“I had a large number of emails — like in the thousands — during the last couple weeks of session (before the current break),” said Sen. Jeff King, R-Independence.
King said he had to instruct his assistant to funnel them into a separate folder and further separate the emails that actually came from his constituents, which he said narrowed the number to “dozens.”
Sen. Tim Owens, R-Overland Park, recently said his inbox also was full of anti-Sharia emails, most of them from out-of-state.
It’s really no surprise that there aren’t many actual Kansans worried about the threat of creeping Sharia. As ThinkProgress previously explained, a judge is about as likely to replace American law with “the laws of ancient Rome or the Advanced Dungeons and Dragons second edition rules” as they are to suddenly decide to embrace Sharia law.
Yet, while the anti-Sharia bills being pushed by national Islamophobes are completely unnecessary, that does not mean that they are harmless. Initially, anti-Muslim activists pushed bills and ballot initiatives that expressly forbade the courts from applying Islamic law in any circumstance. This kind of law is unambiguously unconstitutional, and it fared poorly in federal court. So the latest round of anti-Sharia bills have removed expressed references to Sharia or Islam, and they have expanded their scope to include bans on other foreign law.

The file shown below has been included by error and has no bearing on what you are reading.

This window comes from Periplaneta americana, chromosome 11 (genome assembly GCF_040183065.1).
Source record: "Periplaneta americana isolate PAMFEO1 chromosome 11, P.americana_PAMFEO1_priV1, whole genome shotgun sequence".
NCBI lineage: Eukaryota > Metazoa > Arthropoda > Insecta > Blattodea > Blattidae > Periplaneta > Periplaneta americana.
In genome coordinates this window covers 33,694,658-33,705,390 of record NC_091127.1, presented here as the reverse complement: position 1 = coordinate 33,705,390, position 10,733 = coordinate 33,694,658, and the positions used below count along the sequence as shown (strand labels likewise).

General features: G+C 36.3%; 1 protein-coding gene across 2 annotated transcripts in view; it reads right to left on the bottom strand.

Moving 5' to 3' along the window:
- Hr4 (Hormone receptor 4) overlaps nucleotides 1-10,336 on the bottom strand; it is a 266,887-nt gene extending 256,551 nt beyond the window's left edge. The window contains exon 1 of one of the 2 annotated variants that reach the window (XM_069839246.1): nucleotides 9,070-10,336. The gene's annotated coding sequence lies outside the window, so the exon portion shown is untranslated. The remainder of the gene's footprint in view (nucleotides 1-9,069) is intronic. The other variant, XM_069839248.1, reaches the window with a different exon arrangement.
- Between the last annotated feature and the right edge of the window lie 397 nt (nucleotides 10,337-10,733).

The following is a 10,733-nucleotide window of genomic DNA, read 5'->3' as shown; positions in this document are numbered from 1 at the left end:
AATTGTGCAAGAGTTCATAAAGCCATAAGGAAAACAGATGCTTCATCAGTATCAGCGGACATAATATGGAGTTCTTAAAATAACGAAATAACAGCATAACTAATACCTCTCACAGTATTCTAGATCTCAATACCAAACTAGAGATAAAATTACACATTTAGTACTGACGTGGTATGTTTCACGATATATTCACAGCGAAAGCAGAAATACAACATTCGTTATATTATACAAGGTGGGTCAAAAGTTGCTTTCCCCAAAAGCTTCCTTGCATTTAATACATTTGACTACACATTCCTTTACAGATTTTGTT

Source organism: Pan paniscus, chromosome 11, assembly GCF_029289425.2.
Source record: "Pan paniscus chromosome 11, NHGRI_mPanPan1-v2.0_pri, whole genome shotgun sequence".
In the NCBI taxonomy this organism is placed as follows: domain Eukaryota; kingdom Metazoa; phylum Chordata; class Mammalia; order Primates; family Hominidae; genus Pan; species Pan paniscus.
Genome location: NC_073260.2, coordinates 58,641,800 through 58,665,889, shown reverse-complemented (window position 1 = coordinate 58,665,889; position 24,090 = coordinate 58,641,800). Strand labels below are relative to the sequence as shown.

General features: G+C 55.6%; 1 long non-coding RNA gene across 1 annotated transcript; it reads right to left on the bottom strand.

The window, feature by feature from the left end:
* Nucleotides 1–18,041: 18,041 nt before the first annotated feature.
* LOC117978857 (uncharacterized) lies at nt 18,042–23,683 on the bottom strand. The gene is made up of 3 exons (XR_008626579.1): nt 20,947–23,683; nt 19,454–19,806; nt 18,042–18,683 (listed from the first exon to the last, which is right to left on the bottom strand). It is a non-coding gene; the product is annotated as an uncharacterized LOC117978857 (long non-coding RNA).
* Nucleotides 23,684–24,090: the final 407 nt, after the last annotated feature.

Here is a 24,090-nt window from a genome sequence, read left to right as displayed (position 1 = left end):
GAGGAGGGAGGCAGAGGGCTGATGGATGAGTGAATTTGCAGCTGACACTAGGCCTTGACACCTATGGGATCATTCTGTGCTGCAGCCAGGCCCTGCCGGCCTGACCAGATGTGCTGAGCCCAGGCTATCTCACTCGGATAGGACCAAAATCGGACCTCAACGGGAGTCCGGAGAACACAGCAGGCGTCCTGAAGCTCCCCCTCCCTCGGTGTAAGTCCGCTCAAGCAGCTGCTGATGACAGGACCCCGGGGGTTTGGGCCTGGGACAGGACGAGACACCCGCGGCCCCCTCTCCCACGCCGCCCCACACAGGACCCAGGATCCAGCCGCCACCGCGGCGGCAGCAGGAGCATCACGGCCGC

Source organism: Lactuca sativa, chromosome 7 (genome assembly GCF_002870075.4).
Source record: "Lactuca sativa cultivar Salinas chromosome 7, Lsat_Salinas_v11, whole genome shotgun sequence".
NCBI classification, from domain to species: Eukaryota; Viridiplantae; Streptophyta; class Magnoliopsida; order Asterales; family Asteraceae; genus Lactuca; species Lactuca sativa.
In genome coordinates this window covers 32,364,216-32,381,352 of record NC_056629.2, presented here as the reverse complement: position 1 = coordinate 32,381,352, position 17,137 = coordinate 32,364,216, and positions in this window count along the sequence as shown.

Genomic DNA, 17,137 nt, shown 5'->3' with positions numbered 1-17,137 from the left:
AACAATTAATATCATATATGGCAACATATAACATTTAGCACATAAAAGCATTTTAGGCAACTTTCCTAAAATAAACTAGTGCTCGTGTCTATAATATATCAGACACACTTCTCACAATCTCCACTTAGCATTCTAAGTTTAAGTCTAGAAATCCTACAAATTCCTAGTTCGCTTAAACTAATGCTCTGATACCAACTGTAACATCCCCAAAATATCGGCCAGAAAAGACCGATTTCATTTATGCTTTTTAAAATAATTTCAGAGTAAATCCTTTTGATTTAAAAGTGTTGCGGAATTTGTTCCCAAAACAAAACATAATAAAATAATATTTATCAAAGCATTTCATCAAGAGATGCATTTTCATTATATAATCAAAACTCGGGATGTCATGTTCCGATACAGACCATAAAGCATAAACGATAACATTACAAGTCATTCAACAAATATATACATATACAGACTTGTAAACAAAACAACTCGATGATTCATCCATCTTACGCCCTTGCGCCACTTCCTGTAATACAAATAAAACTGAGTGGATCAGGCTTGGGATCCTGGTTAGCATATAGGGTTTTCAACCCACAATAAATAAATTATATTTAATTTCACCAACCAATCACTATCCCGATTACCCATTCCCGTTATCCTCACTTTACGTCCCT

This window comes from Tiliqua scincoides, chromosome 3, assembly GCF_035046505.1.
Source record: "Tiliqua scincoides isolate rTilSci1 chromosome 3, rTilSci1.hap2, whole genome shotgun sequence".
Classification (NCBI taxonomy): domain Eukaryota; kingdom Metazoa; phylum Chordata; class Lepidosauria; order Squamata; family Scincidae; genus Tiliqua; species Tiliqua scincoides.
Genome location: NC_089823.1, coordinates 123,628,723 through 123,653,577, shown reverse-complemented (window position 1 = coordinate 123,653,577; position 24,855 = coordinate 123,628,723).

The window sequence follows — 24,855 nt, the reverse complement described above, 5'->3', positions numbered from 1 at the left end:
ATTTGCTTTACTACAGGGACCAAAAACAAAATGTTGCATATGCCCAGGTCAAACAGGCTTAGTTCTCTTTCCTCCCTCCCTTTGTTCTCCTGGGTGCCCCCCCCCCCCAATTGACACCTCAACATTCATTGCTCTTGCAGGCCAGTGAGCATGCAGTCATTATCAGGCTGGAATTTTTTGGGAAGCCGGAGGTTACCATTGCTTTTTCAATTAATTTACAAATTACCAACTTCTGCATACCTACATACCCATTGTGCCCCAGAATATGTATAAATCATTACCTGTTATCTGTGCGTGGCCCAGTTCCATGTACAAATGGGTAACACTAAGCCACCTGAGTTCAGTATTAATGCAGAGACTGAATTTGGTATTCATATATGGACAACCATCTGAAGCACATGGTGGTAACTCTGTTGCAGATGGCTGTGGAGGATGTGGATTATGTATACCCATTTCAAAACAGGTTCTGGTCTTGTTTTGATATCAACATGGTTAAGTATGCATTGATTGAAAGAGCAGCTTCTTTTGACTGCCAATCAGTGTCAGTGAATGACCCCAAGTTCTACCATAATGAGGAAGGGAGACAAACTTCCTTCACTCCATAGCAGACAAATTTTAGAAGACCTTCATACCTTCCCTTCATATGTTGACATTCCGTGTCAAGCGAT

These bans, however, can have serious consequences for a state’s businesses and for non-Muslim residents. Businesses frequently contract with foreign companies to resolve their disputes according to foreign law, which is why business groups came out against a Virginia anti-Sharia bill to prevent it from hurting their ability to do business overseas. Similarly, a Florida anti-Sharia bill’s overbroad language likely would have prevented Florida courts from enforcing many Orthodox Jewish divorces.
And for all the anti-Muslim lobby’s effort’s to save their pet bills from unconstitutionality by not being entirely candid about what these bills are intended to accomplish, their efforts are likely to amount to nothing. As the Supreme Court held in Church of Lukumi Babalu Aye v. Hialeah, the Constitution forbids laws that “regulate or prohibit conduct because it is undertaken for religious reasons” — even if the law banning religious conduct is written without referencing a particular faith.